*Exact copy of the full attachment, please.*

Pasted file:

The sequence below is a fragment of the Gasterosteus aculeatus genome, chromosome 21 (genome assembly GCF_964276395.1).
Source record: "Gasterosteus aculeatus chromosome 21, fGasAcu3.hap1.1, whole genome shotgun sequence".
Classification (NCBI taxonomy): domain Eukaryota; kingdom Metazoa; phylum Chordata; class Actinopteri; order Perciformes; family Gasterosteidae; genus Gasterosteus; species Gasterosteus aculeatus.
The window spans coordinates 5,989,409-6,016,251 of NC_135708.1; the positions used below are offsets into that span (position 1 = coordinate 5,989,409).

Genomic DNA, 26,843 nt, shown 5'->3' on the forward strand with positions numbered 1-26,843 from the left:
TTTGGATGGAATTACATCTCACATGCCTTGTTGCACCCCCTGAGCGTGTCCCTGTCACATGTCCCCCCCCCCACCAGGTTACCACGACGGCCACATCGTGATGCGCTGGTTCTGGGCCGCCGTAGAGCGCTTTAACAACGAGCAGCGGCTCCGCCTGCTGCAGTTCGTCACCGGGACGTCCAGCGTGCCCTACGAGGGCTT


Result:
The sequence below is a fragment of the Gasterosteus aculeatus genome, chromosome 21 (genome assembly GCF_964276395.1).
Source record: "Gasterosteus aculeatus chromosome 21, fGasAcu3.hap1.1, whole genome shotgun sequence".
Classification (NCBI taxonomy): domain Eukaryota; kingdom Metazoa; phylum Chordata; class Actinopteri; order Perciformes; family Gasterosteidae; genus Gasterosteus; species Gasterosteus aculeatus.
The window spans coordinates 5,989,409-6,016,251 of NC_135708.1; the positions used below are offsets into that span (position 1 = coordinate 5,989,409).

Genomic DNA, 26,843 nt, shown 5'->3' on the forward strand with positions numbered 1-26,843 from the left:
TTTGGATGGAATTACATCTCACATGCCTTGTTGCACCCCCTGAGCGTGTCCCTGTCACATGTCCCCCCCCCCACCAGGTTACCACGACGGCCACATCGTGATGCGCTGGTTCTGGGCCGCCGTAGAGCGCTTTAACAACGAGCAGCGGCTCCGCCTGCTGCAGTTCGTCACCGGGACGTCCAGCGTGCCCTACGAGGGCTT